Man, what are you guys building? Do the guys out in the shop a favor and stay with 1/16 (better yet, 1/8) or 1mm. Anything less is just slowing things down. Machine tolerances, climatic changes, measuring accuracy, etc. can add up to a millimeter pretty quick. I may have to use 1/128 when I'm trying to fit a piece, but what a nightmare to deal with a set of prints that have tolerances of .001"! If you dimension with 1/8" as a standard and use anything tighter sparingly, the shop will be more likely to pay attention to a 1/128 tolerance when called out. Better yet, design your stuff so it is an even inch dimension. I can come a lot closer to 1.000" than I can to 1.001".

I'm not trying to start a fight, but I've been at this a long time and have no idea why anyone would dimension a set of prints to tolerances of 1/128th of an inch.

From contributor V:
You guys have made more good points and views. I prefer to set my dimension units to 1/16, but I always want it to read the largest number possible. Nothing less than 1/4 is great.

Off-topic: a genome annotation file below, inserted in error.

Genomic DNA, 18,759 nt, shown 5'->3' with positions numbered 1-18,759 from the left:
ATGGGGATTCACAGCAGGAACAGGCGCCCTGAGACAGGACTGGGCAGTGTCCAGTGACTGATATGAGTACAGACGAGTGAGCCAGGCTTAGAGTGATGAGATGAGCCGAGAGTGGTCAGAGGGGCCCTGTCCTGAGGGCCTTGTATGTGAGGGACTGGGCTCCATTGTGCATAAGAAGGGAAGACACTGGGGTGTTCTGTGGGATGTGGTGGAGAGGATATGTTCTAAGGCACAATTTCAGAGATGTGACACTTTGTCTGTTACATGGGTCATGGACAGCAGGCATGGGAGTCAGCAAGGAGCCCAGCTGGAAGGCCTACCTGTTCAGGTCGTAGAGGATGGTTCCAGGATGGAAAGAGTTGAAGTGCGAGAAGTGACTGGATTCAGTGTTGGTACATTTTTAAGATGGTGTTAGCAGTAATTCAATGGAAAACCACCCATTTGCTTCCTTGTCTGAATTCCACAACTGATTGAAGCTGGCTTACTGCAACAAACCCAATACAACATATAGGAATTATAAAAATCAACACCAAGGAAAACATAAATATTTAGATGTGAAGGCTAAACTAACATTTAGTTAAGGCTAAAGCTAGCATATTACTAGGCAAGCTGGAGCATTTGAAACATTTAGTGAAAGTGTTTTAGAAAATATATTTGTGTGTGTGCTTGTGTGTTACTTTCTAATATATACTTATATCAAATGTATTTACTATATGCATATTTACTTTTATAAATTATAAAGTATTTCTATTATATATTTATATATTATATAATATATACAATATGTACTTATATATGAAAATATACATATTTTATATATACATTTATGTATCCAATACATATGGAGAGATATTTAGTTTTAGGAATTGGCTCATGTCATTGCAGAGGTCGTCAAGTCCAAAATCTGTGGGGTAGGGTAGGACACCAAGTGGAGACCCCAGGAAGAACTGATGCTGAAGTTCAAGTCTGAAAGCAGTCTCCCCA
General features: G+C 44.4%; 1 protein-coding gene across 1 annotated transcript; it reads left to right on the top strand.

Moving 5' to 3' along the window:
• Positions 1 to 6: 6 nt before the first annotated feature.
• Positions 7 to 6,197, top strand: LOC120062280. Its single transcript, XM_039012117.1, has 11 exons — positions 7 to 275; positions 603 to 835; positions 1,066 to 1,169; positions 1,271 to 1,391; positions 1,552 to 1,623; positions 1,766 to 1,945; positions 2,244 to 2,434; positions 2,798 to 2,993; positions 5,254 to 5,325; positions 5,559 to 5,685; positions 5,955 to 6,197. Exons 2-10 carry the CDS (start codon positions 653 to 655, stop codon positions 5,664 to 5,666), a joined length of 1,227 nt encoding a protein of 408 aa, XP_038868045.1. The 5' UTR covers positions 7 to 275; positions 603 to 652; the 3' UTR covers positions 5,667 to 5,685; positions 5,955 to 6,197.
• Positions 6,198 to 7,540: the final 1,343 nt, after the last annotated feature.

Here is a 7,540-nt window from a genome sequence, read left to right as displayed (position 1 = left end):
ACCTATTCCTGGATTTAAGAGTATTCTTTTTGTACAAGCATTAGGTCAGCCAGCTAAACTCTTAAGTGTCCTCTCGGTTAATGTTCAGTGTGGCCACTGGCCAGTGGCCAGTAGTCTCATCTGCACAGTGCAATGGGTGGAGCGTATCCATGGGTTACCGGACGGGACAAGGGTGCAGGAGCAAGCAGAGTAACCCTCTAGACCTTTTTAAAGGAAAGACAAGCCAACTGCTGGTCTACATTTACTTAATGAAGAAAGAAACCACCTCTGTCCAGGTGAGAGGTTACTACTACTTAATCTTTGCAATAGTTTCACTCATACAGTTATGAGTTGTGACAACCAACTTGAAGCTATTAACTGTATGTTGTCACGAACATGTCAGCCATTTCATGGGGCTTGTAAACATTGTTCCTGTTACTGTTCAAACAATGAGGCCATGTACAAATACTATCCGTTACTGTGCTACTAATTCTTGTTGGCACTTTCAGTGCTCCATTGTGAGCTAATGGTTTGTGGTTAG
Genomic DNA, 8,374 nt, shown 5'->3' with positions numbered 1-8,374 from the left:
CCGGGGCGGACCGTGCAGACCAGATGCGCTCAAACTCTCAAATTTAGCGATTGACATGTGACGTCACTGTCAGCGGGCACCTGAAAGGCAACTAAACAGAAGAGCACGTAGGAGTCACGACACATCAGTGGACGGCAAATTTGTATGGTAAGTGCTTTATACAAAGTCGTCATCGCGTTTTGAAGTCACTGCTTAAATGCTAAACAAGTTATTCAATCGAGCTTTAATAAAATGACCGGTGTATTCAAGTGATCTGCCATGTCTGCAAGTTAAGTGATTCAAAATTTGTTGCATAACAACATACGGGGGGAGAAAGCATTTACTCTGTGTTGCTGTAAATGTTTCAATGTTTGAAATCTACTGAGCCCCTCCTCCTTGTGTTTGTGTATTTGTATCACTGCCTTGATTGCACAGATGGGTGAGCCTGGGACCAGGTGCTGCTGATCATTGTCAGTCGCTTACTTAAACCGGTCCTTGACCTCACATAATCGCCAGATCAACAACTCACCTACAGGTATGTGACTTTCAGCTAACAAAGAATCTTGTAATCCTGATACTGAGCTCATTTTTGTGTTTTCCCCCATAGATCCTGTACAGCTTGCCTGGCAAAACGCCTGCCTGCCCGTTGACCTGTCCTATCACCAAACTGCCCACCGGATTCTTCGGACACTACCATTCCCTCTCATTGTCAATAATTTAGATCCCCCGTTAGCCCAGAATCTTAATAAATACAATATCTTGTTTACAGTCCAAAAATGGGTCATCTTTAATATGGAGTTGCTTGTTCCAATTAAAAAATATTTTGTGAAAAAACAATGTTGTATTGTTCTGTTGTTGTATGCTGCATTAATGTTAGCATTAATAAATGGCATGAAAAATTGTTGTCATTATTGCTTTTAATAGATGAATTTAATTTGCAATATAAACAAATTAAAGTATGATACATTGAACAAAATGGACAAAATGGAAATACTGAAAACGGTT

Contributor D, in answer to your question, sometimes I deal with stainless steel cases from Garcy. They are hand made and vary slightly from one to the next. I then have to create individual cabinets that go below them. I do not have the option to change the desired way they want this stuff to work. They want to be able to disassemble the run of cases and use them somewhere else later and sometimes this runs are better then 10 cases long. The cabinets below must exactly match the case above in width, so that all the seams align exactly with what is above and are perfectly square for the face seams of laminate or veneer. This requires high precision and the ability to do it fast to make any money at it. When I can be in full control of everything I avoid the splitting of hairs when ever possible.

Last but not least, I spent 4 dollars on a 4lb. sledge hammer and it was the best 4 dollars I ever spent. :)

From contributor T: